Having observed many failed textbook projects over the years (I won't mention names), I notice several predictable pitfalls. They include:
...The author has views of the field that are too idiosyncratic to appeal to the vast majority of instructors who teach the course.
The pressure on textbook writers is for conformity and homogeneity. Daniel B. Klein has some concerns about homogeneity and what he calls "normal economics."
But a little experience with normal economics shows that "market failure" is a fundamental analytic category in economics, whereas "government failure" is scarcely used, and when used is more frequently used in a sense meaning failure to achieve its goals or failure relative to other (imperfect) institutional arrangements.
Built into the normal science, then, is a double-standard that is prejudicial against free markets. Other aspects of "normal" economics are prejudicial against free markets. Model building, for example, the exalted mode of discourse, tends to eclipse some of the important virtues of free markets. I would even say that model building tends to render the very idea of freedom nugatory—that is, the idea of freedom is vital because life is not like an equilibrium model.
Klein attempts to summarize the views of economists like myself, a minority that he estimates as constituting 10 percent of the economics profession.
(1) a tendency to make the distinction between voluntary and coercive action clear in formulating many basic economic categories, principles, and arguments;
(2) an appreciation that knowledge is not merely information, but also interpretation and judgment, and as such is highly particular to the individual and the moment; it is essential for humans to err, in the sense that they kick themselves for having interpreted or judged badly;
(3) a sense that economics must be relevant and serve social purposes, and that such service necessarily entails heavy engagement with non-economists, notably laypeople and policy-makers;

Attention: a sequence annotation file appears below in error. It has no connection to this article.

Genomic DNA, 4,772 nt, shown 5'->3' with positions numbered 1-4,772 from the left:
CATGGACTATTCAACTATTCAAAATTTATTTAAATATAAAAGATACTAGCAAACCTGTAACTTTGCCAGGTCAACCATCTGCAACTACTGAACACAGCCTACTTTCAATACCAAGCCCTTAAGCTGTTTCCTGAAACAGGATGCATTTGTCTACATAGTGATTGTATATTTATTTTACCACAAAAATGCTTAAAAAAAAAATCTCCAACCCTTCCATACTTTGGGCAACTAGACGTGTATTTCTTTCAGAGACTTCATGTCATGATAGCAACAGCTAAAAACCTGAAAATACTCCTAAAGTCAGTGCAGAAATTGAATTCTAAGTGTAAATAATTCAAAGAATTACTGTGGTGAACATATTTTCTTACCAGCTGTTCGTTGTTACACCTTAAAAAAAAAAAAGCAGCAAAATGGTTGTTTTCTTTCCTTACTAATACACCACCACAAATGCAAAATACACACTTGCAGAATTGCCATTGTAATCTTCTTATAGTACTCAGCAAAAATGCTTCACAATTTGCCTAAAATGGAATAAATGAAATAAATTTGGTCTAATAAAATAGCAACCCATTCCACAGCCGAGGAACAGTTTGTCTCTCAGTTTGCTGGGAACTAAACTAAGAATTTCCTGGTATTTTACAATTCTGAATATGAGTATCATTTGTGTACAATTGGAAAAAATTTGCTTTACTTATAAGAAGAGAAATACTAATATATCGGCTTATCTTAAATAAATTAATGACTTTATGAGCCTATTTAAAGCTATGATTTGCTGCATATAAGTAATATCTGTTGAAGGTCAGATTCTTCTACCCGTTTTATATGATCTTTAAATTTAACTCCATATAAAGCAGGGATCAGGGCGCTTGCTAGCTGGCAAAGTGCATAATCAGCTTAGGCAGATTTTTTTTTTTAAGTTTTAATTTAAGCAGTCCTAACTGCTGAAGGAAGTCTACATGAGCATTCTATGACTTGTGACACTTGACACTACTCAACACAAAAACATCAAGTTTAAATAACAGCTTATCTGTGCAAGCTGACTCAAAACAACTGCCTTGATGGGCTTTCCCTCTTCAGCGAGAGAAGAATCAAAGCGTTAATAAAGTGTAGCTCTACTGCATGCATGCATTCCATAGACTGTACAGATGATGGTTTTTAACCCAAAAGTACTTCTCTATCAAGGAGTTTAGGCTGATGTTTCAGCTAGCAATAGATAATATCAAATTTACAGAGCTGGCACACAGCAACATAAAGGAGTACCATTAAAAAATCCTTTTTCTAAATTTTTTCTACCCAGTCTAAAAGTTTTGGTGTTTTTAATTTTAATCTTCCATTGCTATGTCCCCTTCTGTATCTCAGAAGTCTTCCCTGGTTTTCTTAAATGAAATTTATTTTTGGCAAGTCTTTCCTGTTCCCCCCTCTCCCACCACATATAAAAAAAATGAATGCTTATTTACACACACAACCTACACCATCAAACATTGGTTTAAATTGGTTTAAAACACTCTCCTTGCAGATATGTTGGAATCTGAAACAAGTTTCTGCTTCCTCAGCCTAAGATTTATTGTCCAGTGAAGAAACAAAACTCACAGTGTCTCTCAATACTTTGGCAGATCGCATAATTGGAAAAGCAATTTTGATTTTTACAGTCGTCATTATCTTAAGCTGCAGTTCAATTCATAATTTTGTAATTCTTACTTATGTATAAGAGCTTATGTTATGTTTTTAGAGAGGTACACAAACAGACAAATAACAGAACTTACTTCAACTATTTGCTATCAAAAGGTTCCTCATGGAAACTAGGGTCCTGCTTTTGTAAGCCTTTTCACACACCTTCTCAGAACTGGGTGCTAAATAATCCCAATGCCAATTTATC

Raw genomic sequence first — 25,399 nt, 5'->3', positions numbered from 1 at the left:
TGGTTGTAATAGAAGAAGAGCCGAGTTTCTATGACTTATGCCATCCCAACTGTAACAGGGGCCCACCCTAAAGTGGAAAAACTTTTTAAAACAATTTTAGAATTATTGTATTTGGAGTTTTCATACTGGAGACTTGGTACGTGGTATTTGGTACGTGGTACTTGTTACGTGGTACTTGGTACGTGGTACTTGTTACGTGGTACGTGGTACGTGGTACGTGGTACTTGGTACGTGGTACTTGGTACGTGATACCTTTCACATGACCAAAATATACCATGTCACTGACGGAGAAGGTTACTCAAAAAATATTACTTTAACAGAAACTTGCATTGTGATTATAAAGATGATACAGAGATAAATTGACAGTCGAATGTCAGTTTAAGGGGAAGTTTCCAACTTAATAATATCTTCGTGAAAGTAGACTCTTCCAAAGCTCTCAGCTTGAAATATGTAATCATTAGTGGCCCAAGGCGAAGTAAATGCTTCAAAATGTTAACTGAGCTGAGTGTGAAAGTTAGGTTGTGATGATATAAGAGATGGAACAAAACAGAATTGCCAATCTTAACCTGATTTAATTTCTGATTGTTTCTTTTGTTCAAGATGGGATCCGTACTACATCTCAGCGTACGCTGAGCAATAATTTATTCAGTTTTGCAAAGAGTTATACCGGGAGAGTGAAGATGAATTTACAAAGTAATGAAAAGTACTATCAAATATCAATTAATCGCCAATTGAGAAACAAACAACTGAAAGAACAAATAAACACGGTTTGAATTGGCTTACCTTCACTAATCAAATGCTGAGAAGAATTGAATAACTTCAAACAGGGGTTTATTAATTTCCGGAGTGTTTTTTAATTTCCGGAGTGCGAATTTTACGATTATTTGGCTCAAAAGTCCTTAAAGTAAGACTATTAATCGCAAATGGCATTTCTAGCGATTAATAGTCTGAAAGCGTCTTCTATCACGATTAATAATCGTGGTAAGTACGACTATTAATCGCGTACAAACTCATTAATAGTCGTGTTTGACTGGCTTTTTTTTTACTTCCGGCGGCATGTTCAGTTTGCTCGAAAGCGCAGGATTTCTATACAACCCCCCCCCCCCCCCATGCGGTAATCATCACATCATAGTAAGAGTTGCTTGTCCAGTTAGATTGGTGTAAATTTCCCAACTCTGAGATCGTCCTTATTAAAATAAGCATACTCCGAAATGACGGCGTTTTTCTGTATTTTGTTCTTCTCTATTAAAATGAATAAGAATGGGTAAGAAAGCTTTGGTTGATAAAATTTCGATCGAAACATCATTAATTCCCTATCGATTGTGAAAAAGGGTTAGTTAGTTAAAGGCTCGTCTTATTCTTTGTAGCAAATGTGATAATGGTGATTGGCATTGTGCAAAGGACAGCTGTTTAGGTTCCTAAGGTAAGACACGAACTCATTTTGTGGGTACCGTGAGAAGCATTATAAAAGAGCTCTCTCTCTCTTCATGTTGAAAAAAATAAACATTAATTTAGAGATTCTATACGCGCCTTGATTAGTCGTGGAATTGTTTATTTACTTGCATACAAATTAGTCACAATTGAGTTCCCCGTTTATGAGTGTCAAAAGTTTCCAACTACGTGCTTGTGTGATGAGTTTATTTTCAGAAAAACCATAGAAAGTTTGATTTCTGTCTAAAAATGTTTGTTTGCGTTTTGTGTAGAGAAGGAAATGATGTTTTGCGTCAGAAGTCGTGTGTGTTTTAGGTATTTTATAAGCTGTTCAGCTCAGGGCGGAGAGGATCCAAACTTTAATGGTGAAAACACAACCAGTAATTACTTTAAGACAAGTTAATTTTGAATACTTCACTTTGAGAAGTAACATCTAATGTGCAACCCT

(4) a sensibility that economic reality is incredibly complex, inspiring the eschewal of efforts to paint a picture of the economy or how it "really" works;
(5) a sober, non-romantic view of government—since economic reality is scarcely knowable, we should be wary of those who pretend to manipulate it beneficially;
(6) a presumption in favor of liberty, not the status quo.
I find this list unsatisfying. For example, I think most of what Klein calls "normal" economists would share (3), and I am not clear what (4) means.
Here is how I would describe myself as different from normal economists:
1. I think that it is more important to tell a plausible story than to tell a mathematically representable story. For example, in my book on health care, I describe three narratives of why health insurance has become so difficult to afford: a narrative based on "premium medicine" and "insulation"; a narrative based on price gouging; and a narrative based on adverse selection in health insurance. I give some basic facts that favor the first narrative.
2. I think that the process of economic growth over time is more important than efficiency or income distribution at any given point in time.
3. I think that it is extremely important to take what Klein calls a "sober, non-romantic view of government." In my view, if you watch the evening news, you will see two types of advertisements. The "commercials" offered by private firms, pushing their cars or pills or what have you; and the content of the program, which pushes "crises" that government must "solve."
The question of how to teach economics, given my minority perspective, is difficult. Perhaps what I owe students is the "normal" viewpoint, with my own suppressed.
Klein himself favors teaching multiple points of view. That is not as easy as it sounds. But I do recall my favorite professor, Bernie Saffran, recommending students read Bowles and Gintis (who at the time were Marxist economists) with the same enthusiasm that he gave when recommending Milton Friedman.
In conclusion, I think it would be better for freshman economics textbooks to include various points of view than to tend toward homogenization. However, my guess is that a textbook that covers normal economics, libertarian economics, socialist economics, and other points of view would be much harder to write and to use in the classroom than the standard text.